Even though you can keep a hatchling comfortably in a ten gallon tank for a few months, it will quickly grow into needing an enclosure that is at least 75 gallons as a full-grown bearded dragon can be about two feet in length.


lizards for kids
This beardie is what we call “normal” in the reptile world. This just means that it has not been bred to be any special color or have any unique markings. They make wonderful pet lizards for kids of all ages.

Bearded dragons are omnivorous, but hatchlings will be more inclined to eat insects over vegetable matter. Their favorite tends to be crickets, mealworms, and waxworms. We recommend placing fresh greens such as mustard greens and collards in their enclosure daily and feeding invertebrates daily as well.

If you’re interested in a healthy, amusing pet bearded dragon, Backwater Reptiles has many different morphs to choose from, and they’re all captive bred and thriving.

2. Leopard Gecko (Eublepharis macularius)

If you’re in the market for a cute lizard with extraordinarily simple care requirements, then a leopard gecko just might be a good choice for your child.

Leopard geckos stay relatively small. A full-grown, large leopard gecko will reach ten inches long, but most will average around eight inches in length. They are available in many interesting color morphs and patterns, so this makes them very attractive to many hobbyists.

pet super snow leopard gecko
This leopard gecko morph is called a Super Snow. They’re black and white and do very well in captivity.

You’ll be hard-pressed to make a leopard gecko bite. They’re extremely good-natured little lizards. In fact, we love recommending them to children or first-time lizard owners because they always appear to be smiling.

Your leopard gecko will eat insects such as crickets, mealworms, and reptiworms. We like to give ours wax worms as treats, but only occasionally.

Check out our extensive selection of leopard geckos for sale ranging from hatchlings to mature adults. They’re perhaps the most popular pet lizard in the world.

3. Blue Tongue Skink (Tiliqua sp.)

We wouldn’t necessarily recommend a blue tongue skink for a young child such as a toddler, but a blue tongue would be a perfect pet lizard for a teenager or even pre-teen.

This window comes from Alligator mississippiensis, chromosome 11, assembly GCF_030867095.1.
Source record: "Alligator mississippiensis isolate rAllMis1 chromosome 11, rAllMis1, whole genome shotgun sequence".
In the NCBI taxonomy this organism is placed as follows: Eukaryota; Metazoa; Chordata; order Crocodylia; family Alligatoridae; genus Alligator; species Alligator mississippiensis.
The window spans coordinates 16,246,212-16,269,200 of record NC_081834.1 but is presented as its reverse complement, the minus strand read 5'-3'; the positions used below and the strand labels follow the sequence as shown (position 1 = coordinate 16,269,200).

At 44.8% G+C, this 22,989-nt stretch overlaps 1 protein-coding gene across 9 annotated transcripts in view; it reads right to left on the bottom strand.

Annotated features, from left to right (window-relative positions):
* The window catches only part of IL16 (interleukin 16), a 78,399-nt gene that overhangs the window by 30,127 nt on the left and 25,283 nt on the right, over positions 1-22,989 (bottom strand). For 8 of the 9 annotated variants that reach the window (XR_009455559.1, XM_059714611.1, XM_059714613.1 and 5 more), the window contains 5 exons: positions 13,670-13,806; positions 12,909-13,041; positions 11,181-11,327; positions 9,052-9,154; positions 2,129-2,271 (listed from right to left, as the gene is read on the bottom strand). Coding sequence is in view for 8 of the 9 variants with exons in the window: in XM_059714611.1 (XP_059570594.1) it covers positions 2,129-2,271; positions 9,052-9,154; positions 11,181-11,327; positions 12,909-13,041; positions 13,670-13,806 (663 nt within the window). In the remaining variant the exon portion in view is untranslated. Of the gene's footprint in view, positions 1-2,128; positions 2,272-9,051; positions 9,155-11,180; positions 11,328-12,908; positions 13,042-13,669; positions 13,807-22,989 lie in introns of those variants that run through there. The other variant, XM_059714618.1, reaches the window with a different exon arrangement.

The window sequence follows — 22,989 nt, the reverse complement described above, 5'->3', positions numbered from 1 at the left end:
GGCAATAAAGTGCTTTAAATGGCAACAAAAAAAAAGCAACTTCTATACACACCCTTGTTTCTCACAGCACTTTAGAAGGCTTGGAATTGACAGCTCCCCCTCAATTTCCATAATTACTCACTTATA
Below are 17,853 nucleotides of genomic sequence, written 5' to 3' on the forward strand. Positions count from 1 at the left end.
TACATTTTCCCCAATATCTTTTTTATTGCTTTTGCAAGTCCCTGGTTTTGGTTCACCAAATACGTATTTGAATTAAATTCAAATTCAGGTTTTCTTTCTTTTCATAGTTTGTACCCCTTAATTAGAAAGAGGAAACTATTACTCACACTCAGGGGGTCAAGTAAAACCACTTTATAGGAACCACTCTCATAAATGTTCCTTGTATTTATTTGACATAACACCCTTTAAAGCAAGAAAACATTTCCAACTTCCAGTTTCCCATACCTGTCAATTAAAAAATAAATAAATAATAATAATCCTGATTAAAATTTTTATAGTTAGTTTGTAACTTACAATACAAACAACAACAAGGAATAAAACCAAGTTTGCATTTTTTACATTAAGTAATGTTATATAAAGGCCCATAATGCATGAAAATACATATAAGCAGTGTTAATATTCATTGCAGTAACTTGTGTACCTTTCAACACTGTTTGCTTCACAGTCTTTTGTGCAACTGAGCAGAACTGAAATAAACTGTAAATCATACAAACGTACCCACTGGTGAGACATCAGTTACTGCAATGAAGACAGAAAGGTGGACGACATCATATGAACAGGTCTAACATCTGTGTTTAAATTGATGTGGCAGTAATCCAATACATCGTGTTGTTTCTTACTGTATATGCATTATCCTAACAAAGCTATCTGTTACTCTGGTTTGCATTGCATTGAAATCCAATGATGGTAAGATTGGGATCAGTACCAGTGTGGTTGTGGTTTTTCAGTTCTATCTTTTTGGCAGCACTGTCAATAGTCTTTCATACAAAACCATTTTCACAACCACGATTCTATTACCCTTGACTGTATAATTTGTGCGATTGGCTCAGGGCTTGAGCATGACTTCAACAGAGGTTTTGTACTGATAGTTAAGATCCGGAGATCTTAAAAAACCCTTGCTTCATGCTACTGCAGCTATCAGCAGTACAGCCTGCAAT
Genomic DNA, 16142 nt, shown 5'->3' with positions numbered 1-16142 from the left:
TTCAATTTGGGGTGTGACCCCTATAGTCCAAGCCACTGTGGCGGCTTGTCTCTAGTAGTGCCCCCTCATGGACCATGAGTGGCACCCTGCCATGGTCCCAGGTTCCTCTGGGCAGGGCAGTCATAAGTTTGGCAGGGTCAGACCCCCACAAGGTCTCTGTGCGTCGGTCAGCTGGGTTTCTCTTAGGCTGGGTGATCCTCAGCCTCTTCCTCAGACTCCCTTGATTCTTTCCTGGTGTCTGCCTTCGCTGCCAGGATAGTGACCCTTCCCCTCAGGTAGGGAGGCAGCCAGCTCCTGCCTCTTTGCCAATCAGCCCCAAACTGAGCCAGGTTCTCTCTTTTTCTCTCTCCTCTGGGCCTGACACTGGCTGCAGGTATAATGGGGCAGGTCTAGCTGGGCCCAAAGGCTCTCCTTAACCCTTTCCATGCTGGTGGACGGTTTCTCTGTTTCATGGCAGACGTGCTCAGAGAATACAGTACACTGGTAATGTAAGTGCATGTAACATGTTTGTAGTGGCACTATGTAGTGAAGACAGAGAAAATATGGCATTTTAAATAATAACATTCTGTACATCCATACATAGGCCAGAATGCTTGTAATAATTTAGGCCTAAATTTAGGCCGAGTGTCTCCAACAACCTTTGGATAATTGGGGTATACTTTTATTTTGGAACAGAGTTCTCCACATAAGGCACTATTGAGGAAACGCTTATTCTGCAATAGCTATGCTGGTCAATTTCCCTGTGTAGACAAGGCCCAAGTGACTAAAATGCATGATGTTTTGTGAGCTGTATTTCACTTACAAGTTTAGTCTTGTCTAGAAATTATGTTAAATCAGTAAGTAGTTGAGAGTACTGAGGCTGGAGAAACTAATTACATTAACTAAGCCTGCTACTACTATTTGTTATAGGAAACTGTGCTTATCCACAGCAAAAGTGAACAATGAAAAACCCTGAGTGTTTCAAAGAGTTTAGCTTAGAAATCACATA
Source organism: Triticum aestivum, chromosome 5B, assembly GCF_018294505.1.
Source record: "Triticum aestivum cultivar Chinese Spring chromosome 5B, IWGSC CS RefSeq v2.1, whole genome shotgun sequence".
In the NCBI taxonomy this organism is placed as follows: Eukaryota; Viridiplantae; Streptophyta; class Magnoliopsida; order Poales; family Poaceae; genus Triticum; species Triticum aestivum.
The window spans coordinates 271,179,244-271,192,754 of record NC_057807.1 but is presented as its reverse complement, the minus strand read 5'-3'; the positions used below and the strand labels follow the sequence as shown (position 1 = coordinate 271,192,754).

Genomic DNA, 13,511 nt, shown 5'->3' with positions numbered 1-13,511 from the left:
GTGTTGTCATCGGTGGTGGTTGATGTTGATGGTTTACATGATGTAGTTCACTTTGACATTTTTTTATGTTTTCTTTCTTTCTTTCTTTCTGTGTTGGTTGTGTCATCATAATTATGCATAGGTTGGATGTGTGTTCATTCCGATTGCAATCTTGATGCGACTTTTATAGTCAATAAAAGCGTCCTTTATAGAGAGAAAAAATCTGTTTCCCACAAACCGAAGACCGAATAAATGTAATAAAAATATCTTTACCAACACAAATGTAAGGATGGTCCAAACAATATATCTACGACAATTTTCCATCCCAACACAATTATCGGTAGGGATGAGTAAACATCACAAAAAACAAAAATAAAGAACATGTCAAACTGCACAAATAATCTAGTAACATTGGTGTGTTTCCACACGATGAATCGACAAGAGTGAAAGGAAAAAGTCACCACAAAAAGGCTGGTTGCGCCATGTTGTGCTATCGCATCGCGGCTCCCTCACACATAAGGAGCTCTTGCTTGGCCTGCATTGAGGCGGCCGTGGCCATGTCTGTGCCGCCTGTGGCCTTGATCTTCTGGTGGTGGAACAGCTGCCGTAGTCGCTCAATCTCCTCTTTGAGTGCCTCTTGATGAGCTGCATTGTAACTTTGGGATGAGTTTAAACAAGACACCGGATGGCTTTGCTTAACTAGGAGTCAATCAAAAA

Blue tongues require a slightly more varied diet and a small percentage of specimens can be nippy if they’re not properly trained, so we think that unless you’re willing to invest the time to train and feed the lizard yourself, you may want to steer clear of choosing a blue tongue for your very young child. We’ve never had one attempt to bite us–ever–but if it did happen it’d be a little more painful than a bite from a small lizard.

Due to their giant blue-colored tongues, blue tongue skinks are commonly referred to as “Blueys” amongst reptile enthusiasts. If you’re lucky, you’ll catch glimpses of your bluey’s tongue when it eats veggies like kale, spinach, and collards combined with proteins such as mealworms, canned meat, or boiled chicken.

We know we already mentioned it, but blue tongues do have more complex dietary requirements than the other lizards on our list. Feeding them is not as simple as dropping a few insects in their cage or placing “skink pellets” into a dish.

blue tongue skink hatchling
This is a hatchling bluey. Many lizard lovers like blueys because of their short legs and big heads.

Blueys will not need a lot of accessories in their enclosure. They have short, stubby, little legs, which means they’re not climbers. All they really need is a water dish, clean substrate that allows for burrowing, and some hiding places.

If you’re ready to take on a pet blue tongue skink, we have healthy babies and adults available. They’re one of the world’s most popular lizards.

4. Green Anole (Anolis carolinensis) or Brown Anole (Anolis sagrei)

Anoles have always been great starter lizards for kids. In fact, many of us experienced herp hobbyists started out keeping pet anoles when we were a child, so we recommend them from first-hand experience.


Green anole
Green anoles are compact little lizards that are very inexpensive pets for kids.

Both green and brown anoles have very similar care requirements and eat the same types of food. In fact, in the wild, they share habitat and compete for space and food. We’d recommend either color – we say let your kid(s) pick which species they want.

Anoles are very small pet lizards which means that the space they require for a habitat is smaller than any of the other pet lizards on our list. However, anoles are prone to flightiness and don’t really enjoy being handled. So, if your child wants a lizard that they can hold and pet, we recommend going with a hardier lizard from this list.

brown anole
Brown anoles have essentially the same care requirements as green anoles.

Green and brown anoles are both extremely affordable pet lizards, so if you’re on a budget, an anole just might be the best bet for you and your family.

Backwater Reptiles sells both species of anole, plus a few other species too!

Lizards for Kids – Conclusion

There are tons of great lizards available in pet stores and from breeders that make excellent pets. However, we highly recommend any of the four lizards listed above if you are specifically in the market for your child’s first pet lizard.

Backwater Reptiles Q&A Session

We recently gave our customers and fans the opportunity to ask us anything about reptiles, amphibians, and invertebrates via our Facebook page. The results are in and now we are answering the top two questions.

reptile faq

Question One from R. Lorenz